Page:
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Back to Basic Video Chat Overview

Basic Video Chat Step 3: Generating a token

  1. 1
    Basic Video Chat Step 1:
    Setting up the test web service
  2. 2
    Basic Video Chat Step 2:
    Configuring and testing the app
  3. 3
    Basic Video Chat Step 3:
    Initializing an OpenTok session
  4. 4
    Basic Video Chat Step 4:
    Connecting to the session
  5. 5
    Basic Video Chat Step 5:
    Publishing a stream to the session
  6. 6
    Basic Video Chat Step 6:
    Subscribing to audio-video streams

The HTTP GET request to the /session endpoint returns a response that includes the OpenTok session ID and token. You can try this by going to this path in your browser: https://<yourdomain>.herokuapp.com/session.

The token is used by the client to authenticate against the specific OpenTok session. However, it's up to you to decide when it is safe to give to your users.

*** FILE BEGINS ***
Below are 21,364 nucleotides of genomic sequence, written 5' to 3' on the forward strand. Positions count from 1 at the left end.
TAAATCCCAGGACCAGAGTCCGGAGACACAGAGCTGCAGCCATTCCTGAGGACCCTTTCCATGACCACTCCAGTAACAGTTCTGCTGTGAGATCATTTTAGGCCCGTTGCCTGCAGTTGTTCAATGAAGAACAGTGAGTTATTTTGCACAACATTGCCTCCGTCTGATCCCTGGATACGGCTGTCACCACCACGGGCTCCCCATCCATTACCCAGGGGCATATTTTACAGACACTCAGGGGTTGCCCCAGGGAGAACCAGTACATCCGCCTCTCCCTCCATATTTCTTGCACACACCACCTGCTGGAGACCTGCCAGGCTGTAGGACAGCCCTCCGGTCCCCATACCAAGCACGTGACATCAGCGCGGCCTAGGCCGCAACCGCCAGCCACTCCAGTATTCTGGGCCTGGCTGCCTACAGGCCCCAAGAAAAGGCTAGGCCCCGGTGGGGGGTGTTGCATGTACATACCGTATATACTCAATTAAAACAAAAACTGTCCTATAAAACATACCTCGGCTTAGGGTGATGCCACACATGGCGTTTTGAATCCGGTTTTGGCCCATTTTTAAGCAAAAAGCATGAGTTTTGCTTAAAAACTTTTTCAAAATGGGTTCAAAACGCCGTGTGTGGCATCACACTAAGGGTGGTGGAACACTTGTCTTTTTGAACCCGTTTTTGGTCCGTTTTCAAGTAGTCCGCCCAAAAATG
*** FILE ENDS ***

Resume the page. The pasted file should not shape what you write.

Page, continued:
If you want to provide a free video chat service, then you can provide the token to anyone that uses your app.

On the other hand, if you want to authenticate your users before giving them access (using your own server-side authentication techniques), you will want to provide the token at a resource that is protected. Otherwise, malicious users could call your web service and use tokens, causing streaming minutes to be charged to your OpenTok developer account. As a best practice, be sure to use an HTTPS URL for the web service that returns an OpenTok token, so that it cannot be intercepted and misused.

Next, we'll test out the app, and start understanding how it works.

  1. 1
    Basic Video Chat Step 1:
    Setting up the test web service
  2. 2
    Basic Video Chat Step 2:
    Configuring and testing the app
  3. 3
    Basic Video Chat Step 3:
    Initializing an OpenTok session
  4. 4
    Basic Video Chat Step 4:
    Connecting to the session
  5. 5
    Basic Video Chat Step 5:
    Publishing a stream to the session
  6. 6
    Basic Video Chat Step 6:
    Subscribing to audio-video streams